Inflammation is part of the body’s immune response. It is a beneficial process designed to protect, care for and heal the body. In its initial stages inflammation is doing you well but if it persists and becomes chronic it actually starts doing you harm.
Inflammation is one of the ways the body attempts to protect and defend itself. The processes of inflammation are designed to bring about healing and to remove harmful stimuli, including bacteria, viruses, pathogens, damaged cells, irritants and toxins.
When something harmful or irritating affects a part of your body, there is a biological response to try to remove it – this is inflammation.
Inflammation does not mean you have an infection, as an infection is caused by a bacteria, virus or fungus, while inflammation is the body’s response to it. The signs and symptoms of inflammation, specifically acute inflammation, show that the body is attempting to heal itself.
When we have a wound or injury it is inflammation that helps the body heal; without it wounds and infections would never get better. However, there are times when inflammation can cause further inflammation and it becomes self-perpetuating – more inflammation is created in response to the existing inflammation. This is called chronic inflammation.
The Difference Between Acute and Chronic Inflammation
The main difference between acute and chronic inflammation is that acute inflammation is usually short lived and aides to heal the body whereas chronic inflammation can last several months and even years and causes more damage to the body.
Acute inflammation – starts rapidly and quickly becomes severe. The signs and symptoms usually only last a few days. The signs of acute inflammation are pain, redness, swelling, heat and immobility. Acute inflammation occurs when you have a sore throat or a cut on the skin, after exercise – especially intense training, due to an injury or blow to the body, in cases of acute appendicitis, acute tonsillitis, acute toothache and so on.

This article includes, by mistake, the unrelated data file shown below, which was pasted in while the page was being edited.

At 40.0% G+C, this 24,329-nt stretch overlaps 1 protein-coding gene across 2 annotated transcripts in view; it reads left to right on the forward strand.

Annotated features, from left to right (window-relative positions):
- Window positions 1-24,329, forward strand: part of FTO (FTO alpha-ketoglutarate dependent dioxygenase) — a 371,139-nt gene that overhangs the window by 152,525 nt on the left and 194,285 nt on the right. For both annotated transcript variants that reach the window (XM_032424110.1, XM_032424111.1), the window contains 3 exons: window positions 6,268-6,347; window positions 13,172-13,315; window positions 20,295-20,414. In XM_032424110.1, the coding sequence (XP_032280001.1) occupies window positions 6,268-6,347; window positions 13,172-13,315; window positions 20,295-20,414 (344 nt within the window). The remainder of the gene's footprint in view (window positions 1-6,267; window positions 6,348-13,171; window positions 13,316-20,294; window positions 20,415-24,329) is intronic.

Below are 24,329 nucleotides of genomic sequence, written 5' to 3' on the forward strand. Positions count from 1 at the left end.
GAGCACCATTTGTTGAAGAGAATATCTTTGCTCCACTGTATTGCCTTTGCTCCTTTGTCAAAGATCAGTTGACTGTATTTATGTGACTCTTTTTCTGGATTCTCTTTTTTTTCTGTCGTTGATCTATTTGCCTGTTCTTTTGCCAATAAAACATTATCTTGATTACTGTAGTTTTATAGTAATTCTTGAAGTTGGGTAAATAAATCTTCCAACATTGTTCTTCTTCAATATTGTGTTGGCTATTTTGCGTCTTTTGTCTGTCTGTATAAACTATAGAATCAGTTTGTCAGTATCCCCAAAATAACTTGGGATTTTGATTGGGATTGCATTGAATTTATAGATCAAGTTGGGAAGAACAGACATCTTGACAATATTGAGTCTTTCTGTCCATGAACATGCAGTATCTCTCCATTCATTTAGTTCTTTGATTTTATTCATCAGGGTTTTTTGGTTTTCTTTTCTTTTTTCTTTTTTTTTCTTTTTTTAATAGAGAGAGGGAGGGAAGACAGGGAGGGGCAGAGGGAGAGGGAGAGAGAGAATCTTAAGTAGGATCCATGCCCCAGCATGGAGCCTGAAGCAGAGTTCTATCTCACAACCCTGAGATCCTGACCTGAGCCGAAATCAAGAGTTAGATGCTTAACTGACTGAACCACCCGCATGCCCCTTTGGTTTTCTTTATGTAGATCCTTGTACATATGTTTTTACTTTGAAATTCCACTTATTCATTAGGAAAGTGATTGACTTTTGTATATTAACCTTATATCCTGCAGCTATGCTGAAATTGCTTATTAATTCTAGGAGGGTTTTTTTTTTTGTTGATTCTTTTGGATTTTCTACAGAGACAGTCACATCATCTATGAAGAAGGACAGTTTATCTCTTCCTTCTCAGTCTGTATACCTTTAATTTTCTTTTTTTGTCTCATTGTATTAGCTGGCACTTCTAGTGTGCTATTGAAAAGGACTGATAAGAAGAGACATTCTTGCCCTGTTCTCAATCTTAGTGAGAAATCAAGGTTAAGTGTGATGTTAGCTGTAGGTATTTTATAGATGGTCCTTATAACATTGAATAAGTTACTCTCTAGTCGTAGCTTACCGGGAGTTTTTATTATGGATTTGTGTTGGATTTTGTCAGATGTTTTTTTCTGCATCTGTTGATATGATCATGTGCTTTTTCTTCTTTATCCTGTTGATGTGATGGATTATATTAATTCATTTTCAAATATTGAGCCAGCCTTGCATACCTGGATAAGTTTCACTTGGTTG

Chronic inflammation – this is long-term inflammation, which can last for several months and even years. It is caused by a failure to eliminate whatever was causing acute inflammation, autoimmune conditions where the immune system attacks healthy tissue, or a chronic low-intensity irritant that persists. Chronic inflammation is associated with conditions like asthma, rheumatoid arthritis, chronic gum disease – periodontitis, chronic sinusitis etc.
Acute inflammation is beneficial as it helps to repair and heal the body.
Chronic inflammation left unchecked can eventually cause several diseases and conditions, including heart disease, Alzheimer’s, diabetes and cancers. Inflammation itself is not the issue, without it infections, wounds and any damage to our tissues would never heal causing more and more damage until the body eventually perishes.
It is the underlying issue or cause of inflammation that needs to be addressed and resolved.
How to Reduce Inflammation
The focus has always been to reduce acute inflammation, however as this is how your body heals itself, switching off acute inflammation is no longer considered desirable or beneficial.
In the case of chronic inflammation the methods used to reduce inflammation normally rely on taking anti-inflammatory drugs like aspirin and ibuprofen or steroids.
More natural approaches use diet, herbs and supplements like turmeric, fish oil, alpha lipoic acid, green tea, tart cherries and antioxidants such as vitamins, minerals and foods high in phytochemicals.
The effects of chronic inflammation can be reduced by making changes to your diet and lifestyle – which will be covered in the next blog post.
Dr Rachel Hall Kenmore Dentist believes that a healthy mouth is fundamental to living a healthy long life, and hence it is the dentist’s role to help treat and reduce any inflammation affecting your teeth and gums.
To find out more about our holistic approach to dental care and to assess your dental health call us today 3720 1811